If I can site any negatives it would have to do with the fact that a lot of emphasis was given on dealing with the very hot climate in the south – in this case it was Texas. I feel the DVD could have used a section of gardening and producing food when the growing season is short such as here in Washington state.
The DVD also assumes that you have a decent-sized area for a garden, say 10 x 20 or larger. Those limited to a smaller plot or containers would be better off sticking to books, such as the Square Foot Gardening book that I love so much.
That said, after watching this DVD I am going to rethink my seed-starting process and do a better job of composting.
The Final Word
If you have never done any gardening, do not shy away from this DVD. There are so many practical, no BS tips that this DVD can take you from beginner to expert over a period of time. As a matter of fact, Marjory indicates that failure is part of the process and even she is still learning.
Wise words from a smart lady.
Enjoy your next adventure through common sense and thoughtful preparation!
. . . Your comments welcome here and at The Buzz.
PS: After writing this review, I was informed by Marjory and Jon of the following: “The DVD set is being re-packaged under the name Grow Your Own Groceries. In addition, it will be bundled with the John Jeavons’ book, How to Grow More Vegetables, which is essentially a must-have for its information on soil fertility and efficient plant spacing. The bio-intensive method is used by Marjory in the DVD, which she mentions and features. “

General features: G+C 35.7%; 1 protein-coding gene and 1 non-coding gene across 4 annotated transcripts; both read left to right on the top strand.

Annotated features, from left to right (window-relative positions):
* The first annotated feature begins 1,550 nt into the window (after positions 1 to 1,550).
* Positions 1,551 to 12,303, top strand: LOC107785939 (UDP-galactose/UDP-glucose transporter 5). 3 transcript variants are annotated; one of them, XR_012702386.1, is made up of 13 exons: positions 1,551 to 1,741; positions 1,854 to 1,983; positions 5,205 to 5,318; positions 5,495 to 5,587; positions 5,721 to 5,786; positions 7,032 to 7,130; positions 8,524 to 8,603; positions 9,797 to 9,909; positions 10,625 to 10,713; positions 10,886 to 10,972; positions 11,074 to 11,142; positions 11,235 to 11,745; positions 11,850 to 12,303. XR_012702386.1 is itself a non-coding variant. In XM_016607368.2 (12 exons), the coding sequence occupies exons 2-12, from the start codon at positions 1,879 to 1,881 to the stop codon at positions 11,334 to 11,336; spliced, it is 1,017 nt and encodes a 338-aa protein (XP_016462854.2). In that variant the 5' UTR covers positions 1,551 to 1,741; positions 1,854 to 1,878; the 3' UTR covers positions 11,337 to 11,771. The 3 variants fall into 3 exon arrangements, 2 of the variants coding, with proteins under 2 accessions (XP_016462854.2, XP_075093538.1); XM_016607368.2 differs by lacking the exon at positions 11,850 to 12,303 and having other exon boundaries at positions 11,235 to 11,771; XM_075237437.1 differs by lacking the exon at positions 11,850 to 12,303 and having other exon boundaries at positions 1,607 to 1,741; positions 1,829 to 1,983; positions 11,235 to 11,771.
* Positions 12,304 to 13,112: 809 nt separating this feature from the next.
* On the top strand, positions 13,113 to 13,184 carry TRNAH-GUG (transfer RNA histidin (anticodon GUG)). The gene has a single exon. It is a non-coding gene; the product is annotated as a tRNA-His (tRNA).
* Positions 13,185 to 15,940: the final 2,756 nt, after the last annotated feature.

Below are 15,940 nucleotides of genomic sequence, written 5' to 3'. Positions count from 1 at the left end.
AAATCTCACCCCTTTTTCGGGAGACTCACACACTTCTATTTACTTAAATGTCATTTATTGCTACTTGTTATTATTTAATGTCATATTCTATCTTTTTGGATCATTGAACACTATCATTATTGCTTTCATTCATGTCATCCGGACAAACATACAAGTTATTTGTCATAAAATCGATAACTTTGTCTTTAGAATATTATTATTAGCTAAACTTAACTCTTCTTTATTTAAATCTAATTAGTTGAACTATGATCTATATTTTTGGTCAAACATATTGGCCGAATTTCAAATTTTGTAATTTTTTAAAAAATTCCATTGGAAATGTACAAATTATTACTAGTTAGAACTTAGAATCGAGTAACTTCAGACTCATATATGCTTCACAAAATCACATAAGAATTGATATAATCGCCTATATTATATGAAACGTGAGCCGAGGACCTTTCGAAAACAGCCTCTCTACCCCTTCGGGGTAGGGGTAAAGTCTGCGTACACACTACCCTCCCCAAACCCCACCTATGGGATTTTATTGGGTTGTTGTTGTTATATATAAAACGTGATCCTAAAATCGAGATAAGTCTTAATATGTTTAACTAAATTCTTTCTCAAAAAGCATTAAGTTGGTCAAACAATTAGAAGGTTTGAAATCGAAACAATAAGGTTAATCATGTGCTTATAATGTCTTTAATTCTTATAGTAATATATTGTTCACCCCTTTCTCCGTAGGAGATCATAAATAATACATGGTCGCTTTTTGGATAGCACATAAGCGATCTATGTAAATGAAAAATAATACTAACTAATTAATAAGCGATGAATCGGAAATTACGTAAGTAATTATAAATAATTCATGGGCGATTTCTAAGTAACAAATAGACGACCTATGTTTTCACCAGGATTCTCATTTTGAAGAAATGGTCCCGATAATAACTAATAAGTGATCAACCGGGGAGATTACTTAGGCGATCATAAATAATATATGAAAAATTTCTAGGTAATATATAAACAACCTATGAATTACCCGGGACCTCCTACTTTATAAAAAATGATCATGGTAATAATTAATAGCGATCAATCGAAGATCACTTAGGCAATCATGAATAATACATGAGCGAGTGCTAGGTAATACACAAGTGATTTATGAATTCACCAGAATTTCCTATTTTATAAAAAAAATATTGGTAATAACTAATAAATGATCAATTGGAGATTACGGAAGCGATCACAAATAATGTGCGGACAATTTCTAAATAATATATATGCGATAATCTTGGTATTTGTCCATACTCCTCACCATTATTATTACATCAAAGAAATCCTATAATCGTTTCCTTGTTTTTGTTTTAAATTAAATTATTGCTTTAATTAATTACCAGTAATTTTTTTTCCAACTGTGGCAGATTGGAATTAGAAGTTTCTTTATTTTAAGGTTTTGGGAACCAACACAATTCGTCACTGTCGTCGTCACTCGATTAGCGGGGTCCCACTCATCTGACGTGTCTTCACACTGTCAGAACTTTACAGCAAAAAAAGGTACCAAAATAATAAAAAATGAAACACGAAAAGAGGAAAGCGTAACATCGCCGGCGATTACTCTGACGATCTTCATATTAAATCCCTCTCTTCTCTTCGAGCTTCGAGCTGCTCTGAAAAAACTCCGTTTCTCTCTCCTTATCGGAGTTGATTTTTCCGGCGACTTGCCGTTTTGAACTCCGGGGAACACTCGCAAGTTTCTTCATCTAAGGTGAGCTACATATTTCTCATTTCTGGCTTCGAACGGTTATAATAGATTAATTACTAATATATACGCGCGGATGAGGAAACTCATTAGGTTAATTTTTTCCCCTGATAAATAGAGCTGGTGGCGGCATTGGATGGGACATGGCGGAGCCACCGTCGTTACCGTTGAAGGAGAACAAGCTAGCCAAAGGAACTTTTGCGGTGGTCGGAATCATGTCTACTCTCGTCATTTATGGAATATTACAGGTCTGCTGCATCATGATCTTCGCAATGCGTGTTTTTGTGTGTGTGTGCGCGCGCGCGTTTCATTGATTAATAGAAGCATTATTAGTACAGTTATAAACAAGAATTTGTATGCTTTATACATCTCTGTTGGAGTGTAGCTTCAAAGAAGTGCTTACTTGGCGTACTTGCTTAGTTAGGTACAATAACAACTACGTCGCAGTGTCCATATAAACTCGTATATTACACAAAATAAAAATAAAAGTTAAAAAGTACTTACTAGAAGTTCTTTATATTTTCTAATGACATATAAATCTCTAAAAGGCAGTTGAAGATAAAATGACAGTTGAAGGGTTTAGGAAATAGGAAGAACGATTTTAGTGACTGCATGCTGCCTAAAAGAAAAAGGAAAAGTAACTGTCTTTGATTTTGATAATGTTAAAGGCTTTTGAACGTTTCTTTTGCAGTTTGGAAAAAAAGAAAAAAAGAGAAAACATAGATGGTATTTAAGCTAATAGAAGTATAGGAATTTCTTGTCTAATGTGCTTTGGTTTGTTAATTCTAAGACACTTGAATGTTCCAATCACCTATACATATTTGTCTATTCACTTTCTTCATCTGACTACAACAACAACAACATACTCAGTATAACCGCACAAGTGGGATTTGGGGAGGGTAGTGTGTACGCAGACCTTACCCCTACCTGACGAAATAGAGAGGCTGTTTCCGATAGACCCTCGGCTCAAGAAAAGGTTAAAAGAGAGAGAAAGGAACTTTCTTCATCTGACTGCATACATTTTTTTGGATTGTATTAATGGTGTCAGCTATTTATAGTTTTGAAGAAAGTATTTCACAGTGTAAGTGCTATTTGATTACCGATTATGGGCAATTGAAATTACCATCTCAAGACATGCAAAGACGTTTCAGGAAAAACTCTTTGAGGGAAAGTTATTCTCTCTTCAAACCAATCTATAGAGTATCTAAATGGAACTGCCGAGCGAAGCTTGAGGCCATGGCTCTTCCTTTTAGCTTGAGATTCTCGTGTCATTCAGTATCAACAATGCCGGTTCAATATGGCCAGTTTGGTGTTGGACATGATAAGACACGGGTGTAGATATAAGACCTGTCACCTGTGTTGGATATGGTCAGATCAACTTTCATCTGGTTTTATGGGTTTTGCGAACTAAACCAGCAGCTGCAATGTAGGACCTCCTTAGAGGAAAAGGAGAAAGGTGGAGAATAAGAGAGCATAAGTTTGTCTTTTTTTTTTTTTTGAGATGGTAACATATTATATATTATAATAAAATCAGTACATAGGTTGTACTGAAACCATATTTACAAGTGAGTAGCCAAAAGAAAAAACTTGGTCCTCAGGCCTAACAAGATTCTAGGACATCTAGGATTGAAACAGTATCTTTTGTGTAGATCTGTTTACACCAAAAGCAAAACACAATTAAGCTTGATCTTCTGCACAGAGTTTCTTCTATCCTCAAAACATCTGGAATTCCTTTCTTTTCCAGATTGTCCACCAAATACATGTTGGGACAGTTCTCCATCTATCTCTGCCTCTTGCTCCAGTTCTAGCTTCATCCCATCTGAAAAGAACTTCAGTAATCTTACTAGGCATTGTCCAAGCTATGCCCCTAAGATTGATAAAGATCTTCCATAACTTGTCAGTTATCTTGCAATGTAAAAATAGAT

They assure me that this is exactly the same DVD as Food Production Systems for a Backyard or Small Farm which is still available on Amazon for about $58.
Read other articles by Gaye Levy here.
Gaye Levy, the SurvivalWoman, grew up and attended school in the Greater Seattle area. After spending many years as an executive in the software industry, she started a specialized accounting practice offering contract CFO work to emerging high tech and service industries. She has now abandoned city life and moved to a serenely beautiful rural area on an island in NW Washington State. She lives and teaches the principles of a sustainable, self-reliant and stylish lifestyle through emergency preparation and disaster planning through her website at